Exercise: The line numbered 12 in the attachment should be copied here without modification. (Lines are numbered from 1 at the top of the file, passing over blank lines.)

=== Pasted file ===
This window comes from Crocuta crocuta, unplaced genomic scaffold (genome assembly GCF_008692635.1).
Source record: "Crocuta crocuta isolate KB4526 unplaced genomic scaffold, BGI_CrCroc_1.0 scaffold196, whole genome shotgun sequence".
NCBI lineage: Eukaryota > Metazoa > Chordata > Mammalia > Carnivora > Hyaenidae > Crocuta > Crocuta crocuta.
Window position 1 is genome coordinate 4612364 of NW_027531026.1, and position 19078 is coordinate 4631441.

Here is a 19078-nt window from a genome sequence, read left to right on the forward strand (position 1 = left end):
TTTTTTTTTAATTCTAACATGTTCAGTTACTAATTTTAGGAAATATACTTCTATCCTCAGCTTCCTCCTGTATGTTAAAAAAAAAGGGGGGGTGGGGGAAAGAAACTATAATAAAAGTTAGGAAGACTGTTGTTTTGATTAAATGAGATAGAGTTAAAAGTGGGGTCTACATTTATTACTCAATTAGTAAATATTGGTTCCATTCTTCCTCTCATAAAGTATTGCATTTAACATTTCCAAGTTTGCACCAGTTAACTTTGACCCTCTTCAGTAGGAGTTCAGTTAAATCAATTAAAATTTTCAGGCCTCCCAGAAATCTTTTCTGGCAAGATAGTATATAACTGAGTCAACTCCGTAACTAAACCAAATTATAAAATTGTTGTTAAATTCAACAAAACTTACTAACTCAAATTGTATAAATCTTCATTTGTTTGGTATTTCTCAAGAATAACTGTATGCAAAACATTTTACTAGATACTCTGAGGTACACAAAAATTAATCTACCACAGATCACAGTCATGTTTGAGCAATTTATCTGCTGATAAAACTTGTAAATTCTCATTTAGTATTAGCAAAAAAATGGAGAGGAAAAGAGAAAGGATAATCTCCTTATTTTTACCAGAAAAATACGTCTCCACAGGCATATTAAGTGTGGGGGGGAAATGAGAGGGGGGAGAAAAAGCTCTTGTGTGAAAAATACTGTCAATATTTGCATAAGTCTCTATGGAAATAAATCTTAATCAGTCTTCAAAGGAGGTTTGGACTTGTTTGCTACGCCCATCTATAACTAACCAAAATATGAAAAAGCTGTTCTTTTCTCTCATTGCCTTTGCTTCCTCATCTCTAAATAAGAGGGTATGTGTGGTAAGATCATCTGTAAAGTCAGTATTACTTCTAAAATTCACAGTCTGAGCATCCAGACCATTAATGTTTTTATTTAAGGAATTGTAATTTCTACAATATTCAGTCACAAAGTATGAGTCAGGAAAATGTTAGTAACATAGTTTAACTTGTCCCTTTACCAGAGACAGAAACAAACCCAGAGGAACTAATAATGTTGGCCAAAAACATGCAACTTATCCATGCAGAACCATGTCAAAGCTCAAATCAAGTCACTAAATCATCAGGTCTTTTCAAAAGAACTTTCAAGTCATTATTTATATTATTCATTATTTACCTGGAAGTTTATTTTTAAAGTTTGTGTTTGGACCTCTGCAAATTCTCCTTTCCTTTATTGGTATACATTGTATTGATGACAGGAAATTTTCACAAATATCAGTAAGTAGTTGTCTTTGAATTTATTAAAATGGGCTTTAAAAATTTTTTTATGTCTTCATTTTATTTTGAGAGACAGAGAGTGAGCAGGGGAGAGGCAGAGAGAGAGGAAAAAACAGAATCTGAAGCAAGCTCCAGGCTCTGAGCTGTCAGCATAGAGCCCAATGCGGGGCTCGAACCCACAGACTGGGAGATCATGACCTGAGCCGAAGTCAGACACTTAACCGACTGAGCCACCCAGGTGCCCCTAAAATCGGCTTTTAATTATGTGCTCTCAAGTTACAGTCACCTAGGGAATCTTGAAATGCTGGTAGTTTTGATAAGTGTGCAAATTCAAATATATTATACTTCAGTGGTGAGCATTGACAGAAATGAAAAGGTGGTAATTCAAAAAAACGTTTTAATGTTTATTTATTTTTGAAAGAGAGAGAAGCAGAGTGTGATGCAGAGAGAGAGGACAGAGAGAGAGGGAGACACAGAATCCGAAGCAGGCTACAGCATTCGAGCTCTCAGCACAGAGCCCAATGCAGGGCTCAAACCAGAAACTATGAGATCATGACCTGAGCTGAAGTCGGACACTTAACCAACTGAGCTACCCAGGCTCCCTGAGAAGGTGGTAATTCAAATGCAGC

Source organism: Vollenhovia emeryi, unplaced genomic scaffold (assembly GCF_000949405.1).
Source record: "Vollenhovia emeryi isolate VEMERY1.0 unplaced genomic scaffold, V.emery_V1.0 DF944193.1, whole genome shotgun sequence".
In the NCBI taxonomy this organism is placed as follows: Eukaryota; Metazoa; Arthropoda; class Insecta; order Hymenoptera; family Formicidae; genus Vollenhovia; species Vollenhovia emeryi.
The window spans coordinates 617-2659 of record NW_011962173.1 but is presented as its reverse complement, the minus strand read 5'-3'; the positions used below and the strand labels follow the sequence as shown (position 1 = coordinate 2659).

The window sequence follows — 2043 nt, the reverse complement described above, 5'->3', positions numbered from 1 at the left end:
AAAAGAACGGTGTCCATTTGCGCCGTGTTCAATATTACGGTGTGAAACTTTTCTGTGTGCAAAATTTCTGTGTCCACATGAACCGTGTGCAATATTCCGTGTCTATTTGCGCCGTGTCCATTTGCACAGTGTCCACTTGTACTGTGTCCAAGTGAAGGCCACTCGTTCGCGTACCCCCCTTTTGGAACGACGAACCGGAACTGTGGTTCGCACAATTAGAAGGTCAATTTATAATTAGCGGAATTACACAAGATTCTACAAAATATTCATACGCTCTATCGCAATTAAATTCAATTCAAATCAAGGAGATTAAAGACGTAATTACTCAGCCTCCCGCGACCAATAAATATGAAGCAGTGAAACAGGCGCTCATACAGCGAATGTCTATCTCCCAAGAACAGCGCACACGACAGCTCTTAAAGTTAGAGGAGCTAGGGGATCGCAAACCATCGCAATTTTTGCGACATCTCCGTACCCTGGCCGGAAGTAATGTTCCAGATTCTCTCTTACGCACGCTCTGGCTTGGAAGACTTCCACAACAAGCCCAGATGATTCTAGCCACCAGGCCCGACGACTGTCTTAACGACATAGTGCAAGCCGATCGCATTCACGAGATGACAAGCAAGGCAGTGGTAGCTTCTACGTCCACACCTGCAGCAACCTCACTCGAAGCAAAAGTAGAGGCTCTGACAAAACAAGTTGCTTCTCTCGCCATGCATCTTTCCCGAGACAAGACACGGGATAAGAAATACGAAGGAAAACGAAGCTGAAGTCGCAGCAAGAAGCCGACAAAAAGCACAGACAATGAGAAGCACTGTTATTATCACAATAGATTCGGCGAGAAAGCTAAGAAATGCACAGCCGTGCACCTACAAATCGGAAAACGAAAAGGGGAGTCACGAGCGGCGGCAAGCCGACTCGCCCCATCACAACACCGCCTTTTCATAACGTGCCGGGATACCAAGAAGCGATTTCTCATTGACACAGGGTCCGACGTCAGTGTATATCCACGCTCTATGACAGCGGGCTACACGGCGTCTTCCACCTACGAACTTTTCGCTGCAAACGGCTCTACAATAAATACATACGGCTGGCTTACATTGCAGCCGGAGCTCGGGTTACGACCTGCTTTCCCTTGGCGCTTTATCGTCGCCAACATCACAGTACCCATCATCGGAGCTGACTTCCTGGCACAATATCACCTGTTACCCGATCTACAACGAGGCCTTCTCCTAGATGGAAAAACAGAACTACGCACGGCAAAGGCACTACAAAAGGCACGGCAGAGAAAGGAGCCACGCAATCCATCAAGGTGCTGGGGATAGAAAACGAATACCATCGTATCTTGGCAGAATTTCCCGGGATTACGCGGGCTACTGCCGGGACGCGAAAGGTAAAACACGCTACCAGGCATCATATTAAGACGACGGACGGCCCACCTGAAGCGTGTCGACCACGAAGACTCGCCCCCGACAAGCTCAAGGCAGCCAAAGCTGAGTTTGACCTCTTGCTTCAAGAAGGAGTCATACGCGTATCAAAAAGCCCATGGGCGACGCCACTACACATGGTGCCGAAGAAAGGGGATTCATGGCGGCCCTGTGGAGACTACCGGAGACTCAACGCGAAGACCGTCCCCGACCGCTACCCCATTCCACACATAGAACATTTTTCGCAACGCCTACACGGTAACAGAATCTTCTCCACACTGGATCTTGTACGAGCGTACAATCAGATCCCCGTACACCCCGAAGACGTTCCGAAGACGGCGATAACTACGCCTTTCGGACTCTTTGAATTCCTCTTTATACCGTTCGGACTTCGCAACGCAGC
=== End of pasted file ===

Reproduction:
AAAAGAACGGTGTCCATTTGCGCCGTGTTCAATATTACGGTGTGAAACTTTTCTGTGTGCAAAATTTCTGTGTCCACATGAACCGTGTGCAATATTCCGTGTCTATTTGCGCCGTGTCCATTTGCACAGTGTCCACTTGTACTGTGTCCAAGTGAAGGCCACTCGTTCGCGTACCCCCCTTTTGGAACGACGAACCGGAACTGTGGTTCGCACAATTAGAAGGTCAATTTATAATTAGCGGAATTACACAAGATTCTACAAAATATTCATACGCTCTATCGCAATTAAATTCAATTCAAATCAAGGAGATTAAAGACGTAATTACTCAGCCTCCCGCGACCAATAAATATGAAGCAGTGAAACAGGCGCTCATACAGCGAATGTCTATCTCCCAAGAACAGCGCACACGACAGCTCTTAAAGTTAGAGGAGCTAGGGGATCGCAAACCATCGCAATTTTTGCGACATCTCCGTACCCTGGCCGGAAGTAATGTTCCAGATTCTCTCTTACGCACGCTCTGGCTTGGAAGACTTCCACAACAAGCCCAGATGATTCTAGCCACCAGGCCCGACGACTGTCTTAACGACATAGTGCAAGCCGATCGCATTCACGAGATGACAAGCAAGGCAGTGGTAGCTTCTACGTCCACACCTGCAGCAACCTCACTCGAAGCAAAAGTAGAGGCTCTGACAAAACAAGTTGCTTCTCTCGCCATGCATCTTTCCCGAGACAAGACACGGGATAAGAAATACGAAGGAAAACGAAGCTGAAGTCGCAGCAAGAAGCCGACAAAAAGCACAGACAATGAGAAGCACTGTTATTATCACAATAGATTCGGCGAGAAAGCTAAGAAATGCACAGCCGTGCACCTACAAATCGGAAAACGAAAAGGGGAGTCACGAGCGGCGGCAAGCCGACTCGCCCCATCACAACACCGCCTTTTCATAACGTGCCGGGATACCAAGAAGCGATTTCTCATTGACACAGGGTCCGACGTCAGTGTATATCCACGCTCTATGACAGCGGGCTACACGGCGTCTTCCACCTACGAACTTTTCGCTGCAAACGGCTCTACAATAAATACATACGGCTGGCTTACATTGCAGCCGGAGCTCGGGTTACGACCTGCTTTCCCTTGGCGCTTTATCGTCGCCAACATCACAGTACCCATCATCGGAGCTGACTTCCTGGCACAATATCACCTGTTACCCGATCTACAACGAGGCCTTCTCCTAGATGGAAAAACAGAACTACGCACGGCAAAGGCACTACAAAAGGCACGGCAGAGAAAGGAGCCACGCAATCCATCAAGGTGCTGGGGATAGAAAACGAATACCATCGTATCTTGGCAGAATTTCCCGGGATTACGCGGGCTACTGCCGGGACGCGAAAGGTAAAACACGCTACCAGGCATCATATTAAGACGACGGACGGCCCACCTGAAGCGTGTCGACCACGAAGACTCGCCCCCGACAAGCTCAAGGCAGCCAAAGCTGAGTTTGACCTCTTGCTTCAAGAAGGAGTCATACGCGTATCAAAAAGCCCATGGGCGACGCCACTACACATGGTGCCGAAGAAAGGGGATTCATGGCGGCCCTGTGGAGACTACCGGAGACTCAACGCGAAGACCGTCCCCGACCGCTACCCCATTCCACACATAGAACATTTTTCGCAACGCCTACACGGTAACAGAATCTTCTCCACACTGGATCTTGTACGAGCGTACAATCAGATCCCCGTACACCCCGAAGACGTTCCGAAGACGGCGATAACTACGCCTTTCGGACTCTTTGAATTCCTCTTTATACCGTTCGGACTTCGCAACGCAGC